California Works To Mitigate Grid Issues During Solar Eclipse

Posted by Joseph Bebon on May 30, 2017 1 Comment
Categories : Featured, New & Noteworthy

Solar eclipses might look cool, but they can also pose operational challenges for a state whose power grid incorporates a significant amount of solar energy. That’s why grid operators and regulators in California are doing all they can to prepare for an upcoming solar eclipse on Aug. 21.

California Public Utilities Commission (CPUC) President Michael Picker has called on consumers to do their part to lower electricity use statewide by 3,500 MW on Aug. 21 by reducing electricity use from 9 a.m. until 11 a.m. As CPUC explains, a partial solar eclipse will travel across California from about 9:02 a.m. until approximately 11:54 a.m. local time. The sun will be obscured from 76% in Northern California to 62% in Southern California, and this reduction in solar radiation will directly affect the output of both large-scale photovoltaic (PV) electric power plants and rooftop solar. California won’t see another eclipse of this magnitude until 2045, CPUC notes.

“When the sun goes away, so does the energy that powers our renewable solar panels,” says Picker. “If millions of Californians turn off appliances and power strips to unplug from the grid during the eclipse, we can let our hard-working sun take a break. We don’t have to rely on expensive and inefficient natural gas peaking power plants, we can have cleaner air, we can keep our system reliable, and we can send a message to the rest of the country that we can do all of that without being forced to rely on fossil fuels as the only foundation of our electricity.”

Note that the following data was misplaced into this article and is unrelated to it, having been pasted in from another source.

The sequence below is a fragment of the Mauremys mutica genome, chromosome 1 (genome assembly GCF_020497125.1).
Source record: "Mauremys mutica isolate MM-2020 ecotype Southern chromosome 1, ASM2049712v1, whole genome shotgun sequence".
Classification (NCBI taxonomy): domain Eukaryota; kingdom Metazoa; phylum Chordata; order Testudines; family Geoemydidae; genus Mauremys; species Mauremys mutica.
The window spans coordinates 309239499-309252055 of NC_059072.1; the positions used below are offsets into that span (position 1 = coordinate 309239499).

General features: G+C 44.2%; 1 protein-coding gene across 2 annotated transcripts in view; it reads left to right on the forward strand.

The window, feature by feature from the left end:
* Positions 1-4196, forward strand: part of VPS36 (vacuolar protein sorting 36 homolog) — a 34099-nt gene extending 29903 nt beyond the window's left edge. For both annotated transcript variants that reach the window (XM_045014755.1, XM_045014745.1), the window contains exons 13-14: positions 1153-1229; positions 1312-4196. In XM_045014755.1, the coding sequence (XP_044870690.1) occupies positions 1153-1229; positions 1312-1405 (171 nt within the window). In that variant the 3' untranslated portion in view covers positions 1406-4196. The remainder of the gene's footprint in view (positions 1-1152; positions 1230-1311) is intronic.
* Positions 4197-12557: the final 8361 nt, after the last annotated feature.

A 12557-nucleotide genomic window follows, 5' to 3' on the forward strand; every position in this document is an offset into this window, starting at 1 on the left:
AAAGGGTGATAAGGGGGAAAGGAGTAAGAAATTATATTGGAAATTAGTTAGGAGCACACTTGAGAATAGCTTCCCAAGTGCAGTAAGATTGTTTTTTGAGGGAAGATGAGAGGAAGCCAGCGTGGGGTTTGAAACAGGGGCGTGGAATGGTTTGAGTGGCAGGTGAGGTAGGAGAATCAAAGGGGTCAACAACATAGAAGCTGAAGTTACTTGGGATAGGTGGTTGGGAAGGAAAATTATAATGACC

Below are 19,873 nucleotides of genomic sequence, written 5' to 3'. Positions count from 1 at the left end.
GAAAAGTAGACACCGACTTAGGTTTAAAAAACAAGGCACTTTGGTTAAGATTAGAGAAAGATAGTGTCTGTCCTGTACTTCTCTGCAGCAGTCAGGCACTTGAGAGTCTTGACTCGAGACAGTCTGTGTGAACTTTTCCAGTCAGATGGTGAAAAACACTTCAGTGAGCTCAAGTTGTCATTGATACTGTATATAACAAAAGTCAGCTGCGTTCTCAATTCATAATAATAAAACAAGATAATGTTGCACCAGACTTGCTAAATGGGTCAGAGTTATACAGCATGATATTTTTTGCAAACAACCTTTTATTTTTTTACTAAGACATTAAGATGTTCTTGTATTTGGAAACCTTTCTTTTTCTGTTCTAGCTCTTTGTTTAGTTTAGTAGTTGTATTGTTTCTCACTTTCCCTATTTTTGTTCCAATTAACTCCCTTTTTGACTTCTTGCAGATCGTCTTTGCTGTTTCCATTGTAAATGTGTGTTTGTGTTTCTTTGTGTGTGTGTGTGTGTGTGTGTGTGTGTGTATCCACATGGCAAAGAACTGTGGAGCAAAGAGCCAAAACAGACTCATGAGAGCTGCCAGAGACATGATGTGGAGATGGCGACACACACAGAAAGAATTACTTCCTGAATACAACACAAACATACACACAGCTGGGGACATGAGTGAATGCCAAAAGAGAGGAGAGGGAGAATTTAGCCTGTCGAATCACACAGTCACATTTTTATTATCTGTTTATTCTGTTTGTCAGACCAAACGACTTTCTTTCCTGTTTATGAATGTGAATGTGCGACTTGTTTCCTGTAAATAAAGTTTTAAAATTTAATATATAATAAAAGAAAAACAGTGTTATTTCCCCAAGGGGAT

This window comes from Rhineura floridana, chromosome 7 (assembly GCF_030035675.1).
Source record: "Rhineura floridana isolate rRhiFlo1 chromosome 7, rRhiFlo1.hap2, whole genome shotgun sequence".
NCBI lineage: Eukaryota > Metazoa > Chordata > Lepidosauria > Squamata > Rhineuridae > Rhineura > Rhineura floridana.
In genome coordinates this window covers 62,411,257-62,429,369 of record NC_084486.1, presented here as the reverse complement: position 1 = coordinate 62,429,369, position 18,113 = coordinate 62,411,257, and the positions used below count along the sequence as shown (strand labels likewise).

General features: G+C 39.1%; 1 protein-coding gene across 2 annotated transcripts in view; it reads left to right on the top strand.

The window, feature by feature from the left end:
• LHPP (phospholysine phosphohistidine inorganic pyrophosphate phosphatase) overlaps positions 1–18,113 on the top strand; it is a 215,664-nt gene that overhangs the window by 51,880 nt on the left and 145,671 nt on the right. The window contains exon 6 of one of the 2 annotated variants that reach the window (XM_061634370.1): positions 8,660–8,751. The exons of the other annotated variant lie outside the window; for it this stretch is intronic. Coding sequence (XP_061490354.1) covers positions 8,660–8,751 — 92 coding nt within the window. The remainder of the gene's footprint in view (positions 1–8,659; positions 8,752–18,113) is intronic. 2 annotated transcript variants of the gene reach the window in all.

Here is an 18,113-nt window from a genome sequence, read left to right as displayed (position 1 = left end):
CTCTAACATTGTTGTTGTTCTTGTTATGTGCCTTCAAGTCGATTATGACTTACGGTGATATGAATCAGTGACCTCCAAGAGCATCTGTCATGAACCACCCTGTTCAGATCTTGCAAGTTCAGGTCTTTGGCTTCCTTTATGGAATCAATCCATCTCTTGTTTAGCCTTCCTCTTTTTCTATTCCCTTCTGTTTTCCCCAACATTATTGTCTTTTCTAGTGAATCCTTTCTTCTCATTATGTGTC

According to CPUC, nearly 10,000 MW of commercially operational grid-connected solar PV is currently operated by California’s investor-owned utilities (IOUs), and more will soon be completed. Initial estimates show that at the eclipse peak, commercial solar production for the IOUs will be reduced from an estimated 8,754 MW to 3,143 MW at the maximum partial eclipse and then return to 9,046 MW. The normal morning solar ramp will be interrupted with a down ramp beginning at 9:02 a.m. followed by a greatly accentuated up ramp beginning at 10:22 a.m. until noon.

In order for California to avoid relying on more fossil fuel generation during the eclipse, Picker is urging consumers to increase their conservation and energy efficiency efforts by unplugging any unused electronics, upgrading to LED light bulbs, and waiting to use high-energy-consuming devices, such as air conditioners and washing machines, until after 9 p.m.

“We will work with businesses, community organizations, local governments and others to mobilize Californians to do their California thing and help reduce energy use during the eclipse,” says Picker. “We can replace solar megawatts with our ‘negawatts’ or ‘BetterWatts.’ Join with us and stand in for the sun while it takes a short break on August 21st.”

In addition to CPUC’s call for residents to reduce their energy usage, the California Independent System Operator also recently conducted an analysis to help mitigate any potential grid issues during the upcoming solar eclipse.

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